February 6, 2021
A Typical Day on a Botswana Safari

Botswana is blessed with numerous wildlife reserves, which are home to incredible wildlife and bird species. The Central Kalahari Game Reserve, covering 52,800 square kilometers is southern Africa’s largest and most remote reserve, part of the Kalahari Desert with vast expanses of grassland and some fossilized river valleys; the remarkable Okavango Delta, rich in wildlife and birds which live in this lush inland delta; Chobe National Park, renowned for its elephant herds and beautiful Chobe River; Moremi Game Reserve, in the eastern and central part of the Okavango Delta, where you can explore the waterways in dugout mokoro canoes; as well as many other marshes, such as Linyanti and Savuti Marsh, national parks and game reserves.

So when you’re on safari in the Botswana wilderness, how does the day pan out? We have provided a summary of how a day might unfold in Botswana, although bear in mind that with the changing seasons, it’s difficult to pinpoint each moment of the day, but we hope this gives you a good idea of a day on safari.

Most safari lodges and camps follow a schedule of exciting safari activities planned around the most likely times to see wildlife A safari is an experience unlike any other and there are a lot of activities and experiences to fit into the day, so the day usually starts pretty early. Of course, it’s your holiday so you can opt-out of activities if you’d rather take it easy at the camp!

✔      Early Morning: Before 8 am

Usually, wake-up time is 6 am (maybe later during the colder winter months) in readiness for the early morning game drive. Before departing, the camps offer tea/coffee and biscuits to set you up for the drive. Many animals find comfort in the cool early morning temperatures which increases the chances of spotting them. It’s also the time when the big cats return from hunting so you might be lucky to see them walking along the road giving you a great close-up view of them.

✔      Mid Morning: 8 am to 11 am

Mid-morning is often an ideal time to take safari photographs due to great light conditions at this time of the day, so don’t forget your camera. Before the heat of the day really sets in you return to the camp ready to relax, freshen up and enjoy a hearty brunch or early lunch.

✔      Early Afternoon: 1 pm to 3 pm

The afternoon on safari is reserved for resting and unwinding: soak up the beautiful views of the Botswana bush from your room or the main area, watch game coming to drink at the waterhole, cool off in the pool, curl up in a cosy corner with a book, or take a nap to rejuvenate you ready for the evening game drive. Around 3 pm tea is served with sweet and/or savoury snacks.

✔      Late Afternoon: 4 pm to 5 pm

The majority of the wildlife prefers cooler temperatures and comes out during the late afternoon so 4 pm to 5 pm is the ideal time to see Botswana animals on the move when you head out on an evening game drive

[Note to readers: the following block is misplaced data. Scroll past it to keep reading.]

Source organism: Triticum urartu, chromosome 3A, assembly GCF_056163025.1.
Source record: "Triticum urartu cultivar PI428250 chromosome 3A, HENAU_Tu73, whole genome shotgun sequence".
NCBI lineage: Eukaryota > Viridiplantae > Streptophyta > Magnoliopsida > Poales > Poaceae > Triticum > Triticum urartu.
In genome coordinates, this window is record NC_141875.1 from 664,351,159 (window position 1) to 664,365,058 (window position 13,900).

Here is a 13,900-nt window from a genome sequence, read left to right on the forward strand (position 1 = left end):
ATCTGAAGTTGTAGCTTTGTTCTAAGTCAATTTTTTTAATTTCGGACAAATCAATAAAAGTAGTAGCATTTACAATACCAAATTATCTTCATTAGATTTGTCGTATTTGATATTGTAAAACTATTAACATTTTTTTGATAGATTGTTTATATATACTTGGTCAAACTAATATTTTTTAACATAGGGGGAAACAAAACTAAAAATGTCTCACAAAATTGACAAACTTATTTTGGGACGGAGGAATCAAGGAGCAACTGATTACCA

✔      Evening: 5 pm to 7 pm

As the cooler part of the day arrives, animals wake up and become more active. Predators are on the prowl with their prey becoming more alert and aware by the second. You may well stop for sundowners in the bush, a classic safari experience, before heading back to camp. Most safari camps located in the national parks or game reserves require you to be back before dark as there are restrictions in place for the safety of both visitors and wildlife. However, a few private reserves allow night game drives using powerful spotlights in order to see nocturnal species and accompanied by expert guides who are also excellent trackers, giving you a very different perspective to daytime drives.

✔      Late Evening: After 7 pm

On return to camp, shower and enjoy pre-dinner drinks before a delicious dinner. Afterwards, sitting around the campfire under the stars is a wonderful experience and a great opportunity to swap safari stories with other guests. Your guide will also chat to you about the next day and what activities you would like to do. Depending on the Botswana safari package you have chosen, the next day might be similar, revisiting the same routes on a game drive hoping to see the wildlife you did the day before, or choosing another game drive route to see what else you can spot. Alternatively, you might opt for a different activity such as a walking safari, bush breakfast or boat trip.

 

About author

MD and Co-Founder. Born in Zimbabwe, Robin has a long history in Africa, and safaris in general, from running lodges to marketing. He is always on the look out for new ideas and products from around the safari world.

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